Aaron Tilley for Forbes: Five startups are announcing the launch of the very first HomeKit-certified devices today. HomeKit is Apple’s standard for how third-party smart home gadgets connect in iOS. These five HomeKit-compliant devices include: Ecobee’s $250 WiFi-connected thermostat. Elgato’s line of sensors that collect data on air quality, humidity, air pressure, temperature as well as energy and water consumption. iHOME’s smart plug that allows users to turn on and off appliances wirelessly. Lutron’s bridge device that connects the HomeKit standard with its connected lighting system. Insteon’s bridge device that connects its massive catalogue of existing home automation devices with HomeKit. Each of these device makers had to go through Apple’s MFi (“Made for iPhone/iPod/iPad”) program to achieve certification. Apple requires device makers to install an authentication chip in their product as well as go through extensive usability testing to make sure the products live up to Apple’s lofty standards.
Adam Clark Estes for Gizmodo: Smart lighting systems like Philips Hue are futuristic and awesome and, typically, expensive. But IKEA wants to offer this type of technology to the masses. The Swedish flatpack furniture empire is developing an entire smart home system, and it looks futuristic and awesome and, you guessed it, cheap. This shouldn’t come as a huge surprise. IKEA’s been inching into the home electronics business very deliberately, and it’s only natural that it would want to upend the burgeoning smart home market. Creating with a connected lightbulb system makes good sense. We already saw IKEA’s affordable, motorized sit/stand desk last fall. Then, came IKEA’s versatile and customizable wireless charging system that hit stores this spring. But next fall, the so-called Home Smart II Lighting Collection will take things to a new level. At least, IKEA says it’s going to do this. I recently visited IKEA’s headquarters in Älmhult, where the company was showing off all kinds of new goodies, from vegetarian meatballs to couches made out of paper. At an event that I can only describe as a science fair for furniture, I learned a little bit about how the new lighting system will work. Since I didn’t test the products themselves, I’ll offer you IKEA’s description of the system, which is being developed in collaboration with Frog Design. Cont'd...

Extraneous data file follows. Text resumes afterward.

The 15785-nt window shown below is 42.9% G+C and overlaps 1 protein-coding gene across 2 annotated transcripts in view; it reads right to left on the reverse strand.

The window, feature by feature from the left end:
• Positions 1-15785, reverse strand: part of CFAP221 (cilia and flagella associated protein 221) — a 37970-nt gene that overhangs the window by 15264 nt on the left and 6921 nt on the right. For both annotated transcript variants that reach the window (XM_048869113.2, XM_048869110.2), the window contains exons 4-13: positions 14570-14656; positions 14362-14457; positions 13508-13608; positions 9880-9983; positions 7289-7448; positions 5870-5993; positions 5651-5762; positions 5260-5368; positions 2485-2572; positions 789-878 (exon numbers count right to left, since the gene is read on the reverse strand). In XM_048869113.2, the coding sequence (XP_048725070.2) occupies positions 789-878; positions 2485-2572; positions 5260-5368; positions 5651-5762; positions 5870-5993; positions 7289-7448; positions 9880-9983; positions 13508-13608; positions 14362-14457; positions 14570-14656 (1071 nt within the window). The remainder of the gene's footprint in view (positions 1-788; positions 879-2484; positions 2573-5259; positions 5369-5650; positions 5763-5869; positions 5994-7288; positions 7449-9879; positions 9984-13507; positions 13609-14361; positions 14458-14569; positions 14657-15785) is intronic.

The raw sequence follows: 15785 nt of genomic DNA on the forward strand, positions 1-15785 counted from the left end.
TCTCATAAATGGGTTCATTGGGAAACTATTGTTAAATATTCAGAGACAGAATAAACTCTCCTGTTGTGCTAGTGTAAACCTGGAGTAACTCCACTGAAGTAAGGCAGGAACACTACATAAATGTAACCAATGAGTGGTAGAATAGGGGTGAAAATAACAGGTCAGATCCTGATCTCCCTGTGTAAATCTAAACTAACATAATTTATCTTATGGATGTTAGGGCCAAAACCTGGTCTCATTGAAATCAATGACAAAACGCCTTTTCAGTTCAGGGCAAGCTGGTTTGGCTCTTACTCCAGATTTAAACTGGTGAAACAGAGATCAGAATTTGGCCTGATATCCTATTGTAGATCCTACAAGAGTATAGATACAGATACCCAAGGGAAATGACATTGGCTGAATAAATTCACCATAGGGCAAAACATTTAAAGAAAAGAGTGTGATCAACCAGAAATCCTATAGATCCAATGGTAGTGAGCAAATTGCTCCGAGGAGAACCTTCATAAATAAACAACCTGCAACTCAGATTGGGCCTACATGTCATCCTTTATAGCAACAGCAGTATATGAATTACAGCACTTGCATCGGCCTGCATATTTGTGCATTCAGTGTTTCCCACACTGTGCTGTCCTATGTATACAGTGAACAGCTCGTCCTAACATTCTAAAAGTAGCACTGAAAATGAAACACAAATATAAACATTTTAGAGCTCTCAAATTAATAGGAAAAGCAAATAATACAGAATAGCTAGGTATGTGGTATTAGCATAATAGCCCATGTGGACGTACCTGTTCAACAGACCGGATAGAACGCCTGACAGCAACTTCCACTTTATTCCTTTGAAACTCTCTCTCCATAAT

By Jacob Kastrenakes for The Verge: The promise of the smart home is a world of appliances that anticipate your needs and do exactly what you want them to at the touch of a button, but that vision devolves into chaos when none of those devices can actually talk to each other. That's more or less the state of the smart home today, but now Google is trying to offer a solution. At its developers conference this afternoon, Google announced two pieces of software for the smart home and the broader collection of connected devices around us, increasingly known as the internet of things. Those two pieces are Brillo, an operating system, and Weave, a common language for devices to talk to one another. And importantly, Weave doesn't have to run on Brillo — so appliance manufacturers can theoretically add it on to their existing products. With Weave, Google is creating a "common language" that devices can use to talk about things like locking a door, taking a photo, or measuring moisture. Google will keep adding more functions as it thinks of them, and developers will be able to submit their own functions, which Google will vet and potentially add in. Weave devices are even required to go through a certification program to ensure that they work properly.
Content Insider #391 - New Content Leaders: Indie Filmmakers Grow in Importance at NAB Booths, Sessions
You didn't have to be a Jedi at NAB (National Association of Broadcasters) to know there was a giant tear in the M&E (media and entertainment) industry this year.
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Energy & Other Home Systems - Featured Product